Red Hat Quay, (or Kwaaaay as my US colleagues pronounce it), is a Container Registry originally from the guys at CoreOS, who were recently purchased by Red Hat. A container registry plays a pivotal role in a successful container strategy, making it simple for developers and administrators to store, manage, distribute and deploy container images across their container platforms, be that on a laptop, standalone server or a distributed solution like Kubernetes.

Quay has a number of additional features that make it an ideal choice within Enterprises. These include high availability, geo-replication, auditing, authentication and team based collaboration.

Podman is a new CLI tool based on libpod, that enables users to run standalone OCI containers, similar to the Docker CLI. However, unlike Docker, Podman doesn't require a daemon to pull, push, inspect or run containers, making it a lighter weight solution and simpler to integrate into systemd for system services.

Red Hat Quay exclusively ships as a container image, with the default documentation advising the use of Docker as the runtime. This works great, however I've been wanting an excuse to get to grips with Podman and attempt to use it to run system services, and this seemed the ideal opportunity.

This article describes setting up Quay using Podman. Note, this is a simple deployment of Quay for development purposes, and not for Production, which would require highly available services and object storage using Ceph. If you have a need for HA Quay, this is not the article for you, so head over to the official documentation.

Pre-Requisites

OK, so I'll presume you have an up-to-date and registered RHEL 7.6 host to start from. The Quay docs recommend 2vCPUs and 4GB RAM and some disk space as a minimum. I'm using a t3.medium in AWS.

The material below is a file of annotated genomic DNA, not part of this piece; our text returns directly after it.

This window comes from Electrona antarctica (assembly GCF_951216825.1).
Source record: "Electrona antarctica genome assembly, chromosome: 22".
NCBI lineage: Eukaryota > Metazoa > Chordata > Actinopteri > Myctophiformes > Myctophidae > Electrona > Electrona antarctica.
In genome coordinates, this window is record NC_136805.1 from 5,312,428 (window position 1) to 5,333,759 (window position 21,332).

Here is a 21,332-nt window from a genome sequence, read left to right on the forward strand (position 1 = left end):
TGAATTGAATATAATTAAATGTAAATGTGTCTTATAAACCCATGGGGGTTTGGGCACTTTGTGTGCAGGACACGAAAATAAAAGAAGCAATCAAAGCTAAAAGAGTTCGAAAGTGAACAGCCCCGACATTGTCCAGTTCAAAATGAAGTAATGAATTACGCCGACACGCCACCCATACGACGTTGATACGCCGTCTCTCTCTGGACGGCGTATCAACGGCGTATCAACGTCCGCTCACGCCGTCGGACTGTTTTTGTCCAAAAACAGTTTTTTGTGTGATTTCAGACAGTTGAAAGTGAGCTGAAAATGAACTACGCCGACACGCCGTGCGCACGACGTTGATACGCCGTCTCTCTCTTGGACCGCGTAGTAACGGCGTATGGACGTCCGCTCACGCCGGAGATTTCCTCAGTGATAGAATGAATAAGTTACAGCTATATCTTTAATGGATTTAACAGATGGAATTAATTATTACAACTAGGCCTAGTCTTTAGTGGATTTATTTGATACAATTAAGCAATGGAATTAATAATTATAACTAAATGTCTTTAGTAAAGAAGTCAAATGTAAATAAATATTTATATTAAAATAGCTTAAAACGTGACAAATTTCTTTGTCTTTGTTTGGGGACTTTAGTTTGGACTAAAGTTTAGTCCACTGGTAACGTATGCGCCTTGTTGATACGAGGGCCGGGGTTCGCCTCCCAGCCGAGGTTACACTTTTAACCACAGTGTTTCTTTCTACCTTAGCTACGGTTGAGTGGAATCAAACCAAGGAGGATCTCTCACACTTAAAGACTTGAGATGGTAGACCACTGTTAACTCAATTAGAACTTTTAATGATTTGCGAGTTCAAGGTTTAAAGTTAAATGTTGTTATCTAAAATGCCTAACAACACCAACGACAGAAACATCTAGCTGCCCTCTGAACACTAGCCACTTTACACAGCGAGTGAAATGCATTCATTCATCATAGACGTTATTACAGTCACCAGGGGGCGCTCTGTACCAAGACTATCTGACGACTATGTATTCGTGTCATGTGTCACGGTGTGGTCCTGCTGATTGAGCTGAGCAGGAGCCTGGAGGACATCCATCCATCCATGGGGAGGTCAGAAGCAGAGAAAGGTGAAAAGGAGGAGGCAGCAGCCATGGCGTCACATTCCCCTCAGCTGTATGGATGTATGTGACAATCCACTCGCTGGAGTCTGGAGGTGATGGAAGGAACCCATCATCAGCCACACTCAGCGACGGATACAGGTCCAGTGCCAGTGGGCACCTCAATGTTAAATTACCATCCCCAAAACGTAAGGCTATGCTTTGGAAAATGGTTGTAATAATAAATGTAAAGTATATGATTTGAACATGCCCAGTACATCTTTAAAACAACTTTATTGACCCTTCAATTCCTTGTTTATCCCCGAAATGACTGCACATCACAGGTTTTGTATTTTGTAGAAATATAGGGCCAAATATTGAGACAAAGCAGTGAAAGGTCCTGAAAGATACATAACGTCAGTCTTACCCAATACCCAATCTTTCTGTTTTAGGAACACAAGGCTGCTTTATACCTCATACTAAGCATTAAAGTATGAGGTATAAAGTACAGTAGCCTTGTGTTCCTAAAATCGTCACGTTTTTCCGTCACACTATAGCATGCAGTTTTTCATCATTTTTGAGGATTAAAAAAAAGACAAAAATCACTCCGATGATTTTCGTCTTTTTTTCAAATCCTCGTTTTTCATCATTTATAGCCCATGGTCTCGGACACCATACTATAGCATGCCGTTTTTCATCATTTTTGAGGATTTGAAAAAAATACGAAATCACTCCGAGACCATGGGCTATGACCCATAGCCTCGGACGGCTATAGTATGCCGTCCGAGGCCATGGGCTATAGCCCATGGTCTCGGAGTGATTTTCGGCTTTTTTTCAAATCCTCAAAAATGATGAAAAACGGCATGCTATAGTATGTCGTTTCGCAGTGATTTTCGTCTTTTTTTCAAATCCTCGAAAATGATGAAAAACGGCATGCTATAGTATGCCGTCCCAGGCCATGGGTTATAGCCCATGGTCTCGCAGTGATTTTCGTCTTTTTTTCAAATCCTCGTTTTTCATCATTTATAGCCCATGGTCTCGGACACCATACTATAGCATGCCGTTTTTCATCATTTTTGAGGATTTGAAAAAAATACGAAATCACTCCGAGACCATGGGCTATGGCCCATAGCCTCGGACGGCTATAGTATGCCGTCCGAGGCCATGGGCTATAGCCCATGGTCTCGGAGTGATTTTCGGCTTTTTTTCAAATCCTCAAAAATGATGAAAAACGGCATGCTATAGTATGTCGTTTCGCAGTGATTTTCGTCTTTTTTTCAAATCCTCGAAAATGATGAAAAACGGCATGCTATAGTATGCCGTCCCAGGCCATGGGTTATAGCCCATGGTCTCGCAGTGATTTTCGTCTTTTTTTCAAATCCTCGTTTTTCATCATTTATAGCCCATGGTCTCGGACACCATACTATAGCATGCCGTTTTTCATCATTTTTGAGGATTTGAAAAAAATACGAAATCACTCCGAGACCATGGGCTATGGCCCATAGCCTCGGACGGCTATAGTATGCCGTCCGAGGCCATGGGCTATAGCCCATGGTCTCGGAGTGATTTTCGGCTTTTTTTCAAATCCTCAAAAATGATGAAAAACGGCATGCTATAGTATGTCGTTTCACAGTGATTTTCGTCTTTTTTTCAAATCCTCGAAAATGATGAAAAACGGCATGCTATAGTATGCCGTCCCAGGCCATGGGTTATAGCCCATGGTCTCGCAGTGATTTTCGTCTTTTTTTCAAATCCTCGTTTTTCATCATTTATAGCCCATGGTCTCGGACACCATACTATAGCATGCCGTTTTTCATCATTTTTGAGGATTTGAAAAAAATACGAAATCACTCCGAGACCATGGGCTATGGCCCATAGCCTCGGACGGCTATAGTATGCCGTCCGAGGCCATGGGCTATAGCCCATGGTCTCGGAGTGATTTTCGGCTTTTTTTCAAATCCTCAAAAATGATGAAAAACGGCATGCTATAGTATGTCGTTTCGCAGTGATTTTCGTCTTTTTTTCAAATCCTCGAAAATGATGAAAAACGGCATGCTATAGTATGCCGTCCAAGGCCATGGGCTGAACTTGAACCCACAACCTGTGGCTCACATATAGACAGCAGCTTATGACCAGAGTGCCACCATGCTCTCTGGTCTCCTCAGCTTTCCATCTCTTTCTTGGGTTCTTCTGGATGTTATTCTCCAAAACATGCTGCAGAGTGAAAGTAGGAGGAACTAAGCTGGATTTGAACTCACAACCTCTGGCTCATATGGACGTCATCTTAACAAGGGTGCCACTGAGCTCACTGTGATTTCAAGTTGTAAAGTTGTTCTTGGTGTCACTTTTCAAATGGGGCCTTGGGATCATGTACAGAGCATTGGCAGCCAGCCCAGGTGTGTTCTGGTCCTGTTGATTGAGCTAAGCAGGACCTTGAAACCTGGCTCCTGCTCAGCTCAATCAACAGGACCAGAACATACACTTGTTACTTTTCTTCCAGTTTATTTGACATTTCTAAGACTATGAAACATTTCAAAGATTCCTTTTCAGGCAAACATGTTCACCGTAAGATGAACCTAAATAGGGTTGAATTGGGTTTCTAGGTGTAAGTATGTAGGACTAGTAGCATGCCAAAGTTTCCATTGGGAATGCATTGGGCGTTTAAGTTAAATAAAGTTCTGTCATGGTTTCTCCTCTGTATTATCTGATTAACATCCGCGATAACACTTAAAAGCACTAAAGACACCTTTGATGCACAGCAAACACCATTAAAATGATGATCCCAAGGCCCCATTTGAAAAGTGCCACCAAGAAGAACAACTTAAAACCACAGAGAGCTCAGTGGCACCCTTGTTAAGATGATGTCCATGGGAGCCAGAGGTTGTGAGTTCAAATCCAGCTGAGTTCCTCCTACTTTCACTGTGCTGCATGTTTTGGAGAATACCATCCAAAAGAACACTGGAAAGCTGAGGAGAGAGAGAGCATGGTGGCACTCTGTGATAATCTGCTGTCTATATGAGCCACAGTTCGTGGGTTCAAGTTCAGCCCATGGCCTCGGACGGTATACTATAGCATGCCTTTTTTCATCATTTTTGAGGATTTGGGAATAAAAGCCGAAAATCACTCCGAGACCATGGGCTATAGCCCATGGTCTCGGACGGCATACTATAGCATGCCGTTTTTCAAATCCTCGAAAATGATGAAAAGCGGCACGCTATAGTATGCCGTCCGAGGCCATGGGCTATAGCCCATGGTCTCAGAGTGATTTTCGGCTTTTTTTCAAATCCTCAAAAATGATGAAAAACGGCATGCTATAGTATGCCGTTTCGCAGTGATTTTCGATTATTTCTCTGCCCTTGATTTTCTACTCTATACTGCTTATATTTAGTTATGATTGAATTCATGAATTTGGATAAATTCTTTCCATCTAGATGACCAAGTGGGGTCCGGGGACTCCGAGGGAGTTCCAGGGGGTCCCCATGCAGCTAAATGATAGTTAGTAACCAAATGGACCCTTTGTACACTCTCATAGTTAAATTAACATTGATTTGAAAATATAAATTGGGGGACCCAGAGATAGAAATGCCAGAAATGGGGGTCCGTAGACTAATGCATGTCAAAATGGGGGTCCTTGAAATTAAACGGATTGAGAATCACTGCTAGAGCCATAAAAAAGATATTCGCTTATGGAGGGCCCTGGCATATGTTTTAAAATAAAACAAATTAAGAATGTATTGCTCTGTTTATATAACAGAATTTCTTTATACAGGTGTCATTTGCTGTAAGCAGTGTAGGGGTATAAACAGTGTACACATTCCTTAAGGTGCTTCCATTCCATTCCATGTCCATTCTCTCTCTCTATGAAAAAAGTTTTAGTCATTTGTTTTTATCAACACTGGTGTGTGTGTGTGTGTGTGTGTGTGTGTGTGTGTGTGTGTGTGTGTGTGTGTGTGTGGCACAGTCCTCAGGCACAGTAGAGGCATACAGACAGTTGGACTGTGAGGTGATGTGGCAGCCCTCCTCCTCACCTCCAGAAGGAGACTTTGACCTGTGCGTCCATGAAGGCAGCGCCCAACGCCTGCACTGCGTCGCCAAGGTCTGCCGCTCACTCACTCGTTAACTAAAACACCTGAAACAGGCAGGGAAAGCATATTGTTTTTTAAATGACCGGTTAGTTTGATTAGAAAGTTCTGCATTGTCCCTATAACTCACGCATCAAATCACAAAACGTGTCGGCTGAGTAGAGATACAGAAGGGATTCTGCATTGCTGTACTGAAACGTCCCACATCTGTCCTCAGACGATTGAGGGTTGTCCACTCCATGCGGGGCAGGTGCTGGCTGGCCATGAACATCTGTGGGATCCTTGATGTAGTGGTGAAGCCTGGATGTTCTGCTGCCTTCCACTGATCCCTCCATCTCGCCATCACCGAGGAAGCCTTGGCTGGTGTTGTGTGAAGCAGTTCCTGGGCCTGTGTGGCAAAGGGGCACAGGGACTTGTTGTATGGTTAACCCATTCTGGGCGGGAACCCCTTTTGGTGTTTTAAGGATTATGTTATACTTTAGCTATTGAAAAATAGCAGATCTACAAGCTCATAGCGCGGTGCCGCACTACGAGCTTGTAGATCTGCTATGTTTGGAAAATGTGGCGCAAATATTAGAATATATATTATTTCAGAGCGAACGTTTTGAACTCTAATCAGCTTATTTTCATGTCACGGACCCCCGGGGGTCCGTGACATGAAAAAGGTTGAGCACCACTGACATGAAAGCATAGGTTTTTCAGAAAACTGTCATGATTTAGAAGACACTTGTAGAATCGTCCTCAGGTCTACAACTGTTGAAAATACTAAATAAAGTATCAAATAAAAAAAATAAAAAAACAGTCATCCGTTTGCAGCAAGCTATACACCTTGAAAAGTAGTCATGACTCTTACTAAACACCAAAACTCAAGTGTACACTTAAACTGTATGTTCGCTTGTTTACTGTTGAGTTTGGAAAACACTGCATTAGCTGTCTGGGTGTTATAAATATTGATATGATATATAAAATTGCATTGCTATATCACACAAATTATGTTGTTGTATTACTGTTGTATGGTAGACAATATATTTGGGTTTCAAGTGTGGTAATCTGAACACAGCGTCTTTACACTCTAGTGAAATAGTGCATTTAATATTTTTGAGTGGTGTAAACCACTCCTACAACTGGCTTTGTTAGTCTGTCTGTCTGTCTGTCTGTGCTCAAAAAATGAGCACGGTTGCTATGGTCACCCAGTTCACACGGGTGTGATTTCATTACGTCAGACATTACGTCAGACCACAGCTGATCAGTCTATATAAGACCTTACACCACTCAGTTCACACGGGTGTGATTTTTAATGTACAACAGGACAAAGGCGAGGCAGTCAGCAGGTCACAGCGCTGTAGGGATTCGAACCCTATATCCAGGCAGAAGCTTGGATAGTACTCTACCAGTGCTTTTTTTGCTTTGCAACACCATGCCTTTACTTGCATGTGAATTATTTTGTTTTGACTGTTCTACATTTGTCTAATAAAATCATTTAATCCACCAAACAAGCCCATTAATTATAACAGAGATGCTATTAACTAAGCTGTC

Podman is in the RHEL Extras repository, so enable the repo and install using yum. The version as of writing is 0.12.1.2.

$ sudo subscription-manager repos --enable="rhel-7-server-extras-rpms"
$ sudo yum install podman

Quay Architecture

Quay is architecturally, very simple, with a core Quay service, a SQL database (PostgreSQL or MySQL) and Redis key-value store. Optionally, there is also the Clair security scanning tool, which we are installing, and Quay builder images, which we are not. For this demo, we'll be using PostgreSQL for the database, as Clair requires a PostgreSQL database to store its data. Quay communicates to all of the dependent components, clients simply access the Quay service.

High Level Quay Components

Download the Container Images

You need to have a CoreOS login to download Quay and Clair. Red Hat customers can retrieve a login by following the instructions in this article. https://access.redhat.com/solutions/3533201

$ podman login -u="<your_username>" -p="<your_token>" quay.io
Login Succeeded!
$ sudo podman pull quay.io/coreos/quay:v2.9.3
$ sudo podman pull quay.io/coreos/clair-jwt:v2.0.7

Quay and Clair require a valid PostgreSQL and Redis container image. Here I'm using official Red Hat images from the Red Hat registry.

$ sudo podman pull registry.access.redhat.com/rhscl/postgresql-10-rhel7
$ sudo podman pull registry.access.redhat.com/rhscl/redis-32-rhel7

Prepare and Run the Container Images